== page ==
Ross Watson Untitled #06/08 (after van Ruisdael, 1682), 2008


TABLE OF CONTENTS

INTRODUCTION 11 GALLERIES: Classic De Novo

17

Introduced Species

45

Silence / Always Afternoon

53

Absolute Realism

65

Acquisitions Actual

81

Sportsmen

99

Ian Roberts ‘The Sets’

113

Galerie Des Glaces

121

Männer Europa

147

Nets, Fiji

173

Myth And Reality

185

Photography

193

INTERVIEW 209 BIOGRAPHY 216 LIST OF COLOR PLATES 218 ACKNOWLEDGMENTS 223


CLASSIC DE NOVO


“Watson’s painting of Matthew Mitcham is terrifically dynamic, and is immensely popular with our visitors.” Dr Christopher Chapman, Curator, The National Portrait Gallery

De Novo translates to something new arising from something old. I’m offering a new context for the classical imagery, and exploring various contemporary themes including isolation, and the disposable society today. In the painting Untitled #12/09 (after Caravaggio, 1603), I wanted to emphasize Caravaggio’s capacity to capture a seemingly spontaneous moment, and reinforce the timeless beauty achieved using an artists controlled technique of painting. The digital camera is a metaphor for our disposable society, often used with casual indifference, resulting in the stored images never being viewed again. A hooded top: worn by so many today, they are mass-produced in the millions, many discarded in a relatively short time. Contrast this with the seventeenth century, when everything was made by hand. Consider the longevity of a painting from that era, which is treasured and passed down over centuries. When Marco da Silva modeled for me in Berlin, he had begun preparing for another tour with Kylie Minogue. He told me about the isolated existence of touring, which inspired Untitled 19/09 (after Caravaggio, 1596; featuring Marco da Silva). Caravaggio’s young men are a metaphorical offering of close and trusted friends.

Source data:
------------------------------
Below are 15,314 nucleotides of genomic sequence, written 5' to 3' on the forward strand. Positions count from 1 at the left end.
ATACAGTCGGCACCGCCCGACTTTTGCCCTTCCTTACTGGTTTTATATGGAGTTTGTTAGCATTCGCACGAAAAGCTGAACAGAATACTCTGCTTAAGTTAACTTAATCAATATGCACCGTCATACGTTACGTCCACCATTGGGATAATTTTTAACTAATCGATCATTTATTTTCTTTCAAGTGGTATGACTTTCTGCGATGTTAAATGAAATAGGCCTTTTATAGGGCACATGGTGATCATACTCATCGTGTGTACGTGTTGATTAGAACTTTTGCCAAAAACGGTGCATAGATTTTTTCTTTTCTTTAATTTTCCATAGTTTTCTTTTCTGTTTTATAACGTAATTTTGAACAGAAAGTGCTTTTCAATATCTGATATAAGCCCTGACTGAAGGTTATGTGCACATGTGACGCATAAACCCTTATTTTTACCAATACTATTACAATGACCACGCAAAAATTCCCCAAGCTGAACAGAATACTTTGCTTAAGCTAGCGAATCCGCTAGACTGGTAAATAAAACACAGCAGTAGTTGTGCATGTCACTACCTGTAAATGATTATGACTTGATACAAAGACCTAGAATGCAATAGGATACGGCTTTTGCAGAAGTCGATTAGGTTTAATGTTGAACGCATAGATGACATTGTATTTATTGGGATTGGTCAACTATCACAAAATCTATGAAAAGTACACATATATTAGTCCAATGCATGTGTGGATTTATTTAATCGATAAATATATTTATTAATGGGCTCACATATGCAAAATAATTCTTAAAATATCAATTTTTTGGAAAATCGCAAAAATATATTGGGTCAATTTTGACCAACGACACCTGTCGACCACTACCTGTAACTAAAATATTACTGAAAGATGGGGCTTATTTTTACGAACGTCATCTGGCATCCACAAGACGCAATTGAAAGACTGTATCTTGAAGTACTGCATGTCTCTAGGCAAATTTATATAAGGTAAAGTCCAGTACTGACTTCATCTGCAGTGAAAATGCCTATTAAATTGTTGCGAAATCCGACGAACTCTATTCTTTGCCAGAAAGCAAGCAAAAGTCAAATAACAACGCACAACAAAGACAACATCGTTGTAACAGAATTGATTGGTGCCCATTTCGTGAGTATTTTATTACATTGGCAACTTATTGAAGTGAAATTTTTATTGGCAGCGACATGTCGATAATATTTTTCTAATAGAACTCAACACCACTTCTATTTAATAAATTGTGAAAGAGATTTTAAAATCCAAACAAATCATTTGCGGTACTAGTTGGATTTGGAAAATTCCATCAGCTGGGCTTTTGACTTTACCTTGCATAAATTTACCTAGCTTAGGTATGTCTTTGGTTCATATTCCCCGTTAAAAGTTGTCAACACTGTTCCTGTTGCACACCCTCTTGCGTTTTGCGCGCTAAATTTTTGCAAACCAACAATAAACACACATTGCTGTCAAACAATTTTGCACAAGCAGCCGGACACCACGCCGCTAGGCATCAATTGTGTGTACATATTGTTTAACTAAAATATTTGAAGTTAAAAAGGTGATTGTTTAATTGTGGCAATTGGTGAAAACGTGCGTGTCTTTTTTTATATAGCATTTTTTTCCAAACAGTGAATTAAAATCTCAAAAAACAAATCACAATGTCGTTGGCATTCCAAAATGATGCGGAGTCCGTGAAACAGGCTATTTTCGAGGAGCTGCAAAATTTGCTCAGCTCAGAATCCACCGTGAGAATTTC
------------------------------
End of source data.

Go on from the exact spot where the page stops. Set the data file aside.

18 — CLASSIC DE NOVO


20 — CLASSIC DE NOVO


22 — CLASSIC DE NOVO


26 — CLASSIC DE NOVO



Art Book "Untitled #" by Ross Watson